my comments. Similarly, this gentle demeanor helps my clients feel as if they are in safeenvironment in which they can freely speak their mind. Dr. McKee also commented on myvoice and said that it will be helpful to me later on and will allow me to perturb the client whilestill maintaining a non-threatening position.In addition to using the L.U.V technique, having an attentive body language, and a softvoice, I believe I also did well with my use of paralinguistic utterances. To encourage my clientto continue telling her story, I made a
subtle “mmmmmm” noise
when she finished a thought orduring an important segment in her narrative. Furthermore, I occasionally used paralinguisticutterances as a
response and “skipped a turn” instead of
providing a direct feedback. This
practice of “skipping turns” has been hard for me to employee but I’m starting to
understand itsimportance and how to use it.Specifically, social conversation dictates a 50/50 relationship in which one person speaksand one person listens with the roles continuously switching. However, in counseling, this socialnorm is severely skewed in that the counselor listens more and speaks significantly less. Hencethe expression of
cause the counselor is skipping his or her turn in whichthey were supposed to speak. Instead of speaking, the counselor inserts a paralinguistic utteranceor some anticipatory body language to encourage the client to keep speaking.
Aside for “skipping turns”,
it is imperative for a counselor to know how to appropriatelyask questions to his or her client. I also thought I also did well in this area, and asked openquestions that would probe her to more thoughtfully reflect upon her situation. For example, myclient spoke about the importance of getting validation for her profession. Thus, I asked what itwould mean to her if her area of study had that validation. This question lead to her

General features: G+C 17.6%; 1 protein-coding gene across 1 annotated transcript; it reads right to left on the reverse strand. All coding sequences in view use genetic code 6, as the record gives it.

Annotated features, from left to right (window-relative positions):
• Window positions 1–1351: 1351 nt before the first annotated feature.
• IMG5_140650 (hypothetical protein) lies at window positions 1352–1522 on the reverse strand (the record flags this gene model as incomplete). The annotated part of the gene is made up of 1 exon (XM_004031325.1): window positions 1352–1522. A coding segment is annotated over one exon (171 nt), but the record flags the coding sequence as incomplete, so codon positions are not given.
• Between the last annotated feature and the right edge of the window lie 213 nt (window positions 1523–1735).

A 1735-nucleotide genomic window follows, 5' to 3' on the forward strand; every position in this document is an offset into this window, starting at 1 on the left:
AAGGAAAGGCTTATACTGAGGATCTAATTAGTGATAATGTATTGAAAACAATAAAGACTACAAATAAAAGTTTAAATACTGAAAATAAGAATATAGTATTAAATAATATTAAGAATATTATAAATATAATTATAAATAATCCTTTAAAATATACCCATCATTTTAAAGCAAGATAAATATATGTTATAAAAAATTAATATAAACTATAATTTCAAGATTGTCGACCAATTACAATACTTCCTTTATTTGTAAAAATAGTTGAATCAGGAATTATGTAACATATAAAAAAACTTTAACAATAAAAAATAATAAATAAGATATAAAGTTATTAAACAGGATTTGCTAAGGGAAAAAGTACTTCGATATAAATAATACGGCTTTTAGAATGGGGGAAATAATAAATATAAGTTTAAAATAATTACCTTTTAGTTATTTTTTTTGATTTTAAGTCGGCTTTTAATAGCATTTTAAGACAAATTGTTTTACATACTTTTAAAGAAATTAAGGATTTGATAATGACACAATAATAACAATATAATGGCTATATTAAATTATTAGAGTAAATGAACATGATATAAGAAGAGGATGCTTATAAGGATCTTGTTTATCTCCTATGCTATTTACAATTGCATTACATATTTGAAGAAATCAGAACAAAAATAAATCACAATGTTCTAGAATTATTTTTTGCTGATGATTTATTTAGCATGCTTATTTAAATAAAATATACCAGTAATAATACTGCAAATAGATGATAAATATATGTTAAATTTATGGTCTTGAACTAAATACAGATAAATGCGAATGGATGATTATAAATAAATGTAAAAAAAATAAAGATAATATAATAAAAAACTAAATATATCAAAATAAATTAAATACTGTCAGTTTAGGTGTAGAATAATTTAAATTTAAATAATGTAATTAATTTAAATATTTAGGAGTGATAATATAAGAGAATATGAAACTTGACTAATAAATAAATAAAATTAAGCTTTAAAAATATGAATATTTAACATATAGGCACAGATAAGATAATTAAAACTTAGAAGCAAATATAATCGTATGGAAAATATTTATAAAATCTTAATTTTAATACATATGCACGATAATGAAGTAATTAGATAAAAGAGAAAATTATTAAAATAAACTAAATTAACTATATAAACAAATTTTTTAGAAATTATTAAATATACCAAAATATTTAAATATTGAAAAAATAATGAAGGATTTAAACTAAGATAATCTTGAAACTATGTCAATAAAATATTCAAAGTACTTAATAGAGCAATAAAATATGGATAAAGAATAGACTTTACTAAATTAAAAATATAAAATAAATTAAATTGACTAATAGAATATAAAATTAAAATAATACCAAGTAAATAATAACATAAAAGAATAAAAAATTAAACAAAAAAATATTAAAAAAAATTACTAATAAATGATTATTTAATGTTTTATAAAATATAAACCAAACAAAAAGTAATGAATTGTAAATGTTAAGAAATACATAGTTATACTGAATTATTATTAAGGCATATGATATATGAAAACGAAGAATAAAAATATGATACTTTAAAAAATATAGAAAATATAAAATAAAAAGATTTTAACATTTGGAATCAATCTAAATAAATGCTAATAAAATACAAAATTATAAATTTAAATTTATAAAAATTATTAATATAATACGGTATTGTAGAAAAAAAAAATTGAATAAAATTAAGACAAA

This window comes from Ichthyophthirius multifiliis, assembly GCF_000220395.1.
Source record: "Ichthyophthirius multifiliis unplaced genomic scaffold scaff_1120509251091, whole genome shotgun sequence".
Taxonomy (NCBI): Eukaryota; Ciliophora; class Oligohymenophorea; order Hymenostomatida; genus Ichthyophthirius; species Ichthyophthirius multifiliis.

How Paraphrasing Builds Empathy
How does paraphrasing affect the client–counsellor relationship?
First of all, it helps the client to feel both heard and understood. The client brings their material, daring to share that with you. And you show that you’re listening by giving them a little portion of that back – the part that feels the most important.
You paraphrase it down. And if you do that accurately and correctly, and it matches where the client is, the client is going to recognise that and to feel heard: ‘Finally, somebody is there really listening, really understanding what it is that I am bringing.’
This keys right into empathy, because it’s about building that empathic relationship with the client. And empathy is not a one-way transaction.
‘empathy’ as the ability to ‘perceive the internal frame of reference of another with accuracy and with the emotional components and meanings which pertain thereto as if one were the person, but without ever losing the “as if” conditions’. Carl Rogers (1959, pp. 210–211)
In other words, we walk in somebody’s shoes as if it their reality is our reality – but of course it’s not our reality, and that’s where the ‘as if’ comes in. I’ve heard this rather aptly described as ‘walking in the client’s shoes, but keeping our socks on’!
Empathy is a two-way transaction – that is, it’s not enough for us to be 100% in the client’s frame of reference, understanding their true feelings; the client must also perceive that we understand. When the client feels at some level that they have been understood, then the empathy circle is complete.